Date Approved

2020

Degree Type

Open Access Dissertation

Degree Name

Doctor of Philosophy (PhD)

Department

Leadership and Counseling

Committee Member

Rema Reynolds, PhD

Committee Member

Carmen McCallum, PhD

Committee Member

David Anderson, PhD

Committee Member

Calvin McFarland, EdD

Abstract

The purpose of the study was to analyze the relationship between academic and nonacademic determinants of academic achievement and persistence and to identify how university geographic location influences the likelihood of Black male persistence. Quantitative data was drawn from the 2012/14 Beginning Postsecondary Students (BPS) Longitudinal Study (BPS: 12/14) conducted by the U.S. Department of Education National Center for Educational Statistics (NCES) to explore third-year academic achievement and persistence for Black males. This study identified two research questions, guided by the theoretical frameworks of Tinto’s student institutional departure model and Astin’s Input-Environment-Output model to assess Black male decisions to stay or leave college.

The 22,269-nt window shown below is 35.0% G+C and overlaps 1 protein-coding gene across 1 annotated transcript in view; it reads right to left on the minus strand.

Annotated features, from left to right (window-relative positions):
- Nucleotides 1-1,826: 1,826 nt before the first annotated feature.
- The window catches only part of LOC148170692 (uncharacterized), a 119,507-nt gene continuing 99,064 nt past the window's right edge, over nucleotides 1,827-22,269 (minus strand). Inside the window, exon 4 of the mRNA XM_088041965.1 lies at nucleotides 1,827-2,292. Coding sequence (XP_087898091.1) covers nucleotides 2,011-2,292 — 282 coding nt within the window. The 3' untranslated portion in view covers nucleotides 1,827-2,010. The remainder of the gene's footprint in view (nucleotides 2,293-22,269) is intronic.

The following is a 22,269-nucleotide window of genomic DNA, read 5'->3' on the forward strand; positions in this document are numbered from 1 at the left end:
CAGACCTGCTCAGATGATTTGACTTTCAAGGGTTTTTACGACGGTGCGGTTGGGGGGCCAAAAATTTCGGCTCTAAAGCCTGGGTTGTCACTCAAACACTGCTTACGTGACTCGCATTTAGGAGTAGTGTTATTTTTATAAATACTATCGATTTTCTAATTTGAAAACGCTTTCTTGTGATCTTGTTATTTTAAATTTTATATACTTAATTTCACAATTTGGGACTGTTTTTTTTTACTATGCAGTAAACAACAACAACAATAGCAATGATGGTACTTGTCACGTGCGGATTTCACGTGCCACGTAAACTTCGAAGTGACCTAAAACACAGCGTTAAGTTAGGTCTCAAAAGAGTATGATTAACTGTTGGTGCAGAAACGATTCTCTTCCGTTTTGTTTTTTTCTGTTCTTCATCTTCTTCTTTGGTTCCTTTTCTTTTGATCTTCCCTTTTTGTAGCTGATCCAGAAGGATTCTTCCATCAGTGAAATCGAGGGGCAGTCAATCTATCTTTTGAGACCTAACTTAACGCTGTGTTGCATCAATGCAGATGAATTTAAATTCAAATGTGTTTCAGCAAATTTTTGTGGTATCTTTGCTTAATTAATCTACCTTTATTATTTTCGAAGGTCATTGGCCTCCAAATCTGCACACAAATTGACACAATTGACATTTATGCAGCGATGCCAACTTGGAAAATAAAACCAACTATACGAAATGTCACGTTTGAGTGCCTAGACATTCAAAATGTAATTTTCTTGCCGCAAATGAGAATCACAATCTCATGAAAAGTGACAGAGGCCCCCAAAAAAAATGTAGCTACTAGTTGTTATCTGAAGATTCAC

Descriptive statistics were used to calculate the means and percentages for all independent and dependent variables included in this analysis. Additionally, a multiple regression was used to predict the relationship between academic and non-academic determinants of academic achievement for Black males. Furthermore, a binomial logistic regression was used to predict the probability that university geographic location influences the likelihood of Black male persistence.

The findings from this study indicated that when controlling for academic achievement (third-year), high school GPA had a positive effect on Black male third-year persistence, while financial aid (federal and private student loans) had a negative effect on Black male GPA their third year of college. Additionally, this study indicated that geographic location did not influence the likelihood of third-year persistence. In fact, the findings in this study demonstrated that having a job on campus during the first year of college positively influenced Black male thirdyear persistence.

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